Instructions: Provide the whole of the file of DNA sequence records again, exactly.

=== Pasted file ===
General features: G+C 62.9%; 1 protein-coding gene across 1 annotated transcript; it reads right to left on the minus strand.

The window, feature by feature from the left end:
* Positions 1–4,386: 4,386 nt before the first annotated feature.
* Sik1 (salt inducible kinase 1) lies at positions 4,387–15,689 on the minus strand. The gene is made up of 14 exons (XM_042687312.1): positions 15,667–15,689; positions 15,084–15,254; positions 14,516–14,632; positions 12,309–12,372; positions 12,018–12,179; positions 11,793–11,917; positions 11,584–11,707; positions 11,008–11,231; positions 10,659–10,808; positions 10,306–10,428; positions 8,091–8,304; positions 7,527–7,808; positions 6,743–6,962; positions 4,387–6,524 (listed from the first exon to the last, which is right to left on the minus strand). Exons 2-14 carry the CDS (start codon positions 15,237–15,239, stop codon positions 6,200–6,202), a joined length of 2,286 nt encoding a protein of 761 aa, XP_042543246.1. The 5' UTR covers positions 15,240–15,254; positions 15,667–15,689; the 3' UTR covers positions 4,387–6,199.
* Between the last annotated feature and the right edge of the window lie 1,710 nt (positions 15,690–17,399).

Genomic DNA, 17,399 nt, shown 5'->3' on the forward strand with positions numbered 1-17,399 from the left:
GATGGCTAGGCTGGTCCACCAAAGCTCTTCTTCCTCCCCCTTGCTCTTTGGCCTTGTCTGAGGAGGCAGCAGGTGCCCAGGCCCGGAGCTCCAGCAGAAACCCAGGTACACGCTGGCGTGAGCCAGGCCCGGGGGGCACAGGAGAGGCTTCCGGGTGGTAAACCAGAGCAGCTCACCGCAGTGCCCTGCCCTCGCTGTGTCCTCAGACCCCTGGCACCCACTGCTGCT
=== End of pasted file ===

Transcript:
General features: G+C 62.9%; 1 protein-coding gene across 1 annotated transcript; it reads right to left on the minus strand.

The window, feature by feature from the left end:
* Positions 1–4,386: 4,386 nt before the first annotated feature.
* Sik1 (salt inducible kinase 1) lies at positions 4,387–15,689 on the minus strand. The gene is made up of 14 exons (XM_042687312.1): positions 15,667–15,689; positions 15,084–15,254; positions 14,516–14,632; positions 12,309–12,372; positions 12,018–12,179; positions 11,793–11,917; positions 11,584–11,707; positions 11,008–11,231; positions 10,659–10,808; positions 10,306–10,428; positions 8,091–8,304; positions 7,527–7,808; positions 6,743–6,962; positions 4,387–6,524 (listed from the first exon to the last, which is right to left on the minus strand). Exons 2-14 carry the CDS (start codon positions 15,237–15,239, stop codon positions 6,200–6,202), a joined length of 2,286 nt encoding a protein of 761 aa, XP_042543246.1. The 5' UTR covers positions 15,240–15,254; positions 15,667–15,689; the 3' UTR covers positions 4,387–6,199.
* Between the last annotated feature and the right edge of the window lie 1,710 nt (positions 15,690–17,399).

Genomic DNA, 17,399 nt, shown 5'->3' on the forward strand with positions numbered 1-17,399 from the left:
GATGGCTAGGCTGGTCCACCAAAGCTCTTCTTCCTCCCCCTTGCTCTTTGGCCTTGTCTGAGGAGGCAGCAGGTGCCCAGGCCCGGAGCTCCAGCAGAAACCCAGGTACACGCTGGCGTGAGCCAGGCCCGGGGGGCACAGGAGAGGCTTCCGGGTGGTAAACCAGAGCAGCTCACCGCAGTGCCCTGCCCTCGCTGTGTCCTCAGACCCCTGGCACCCACTGCTGCT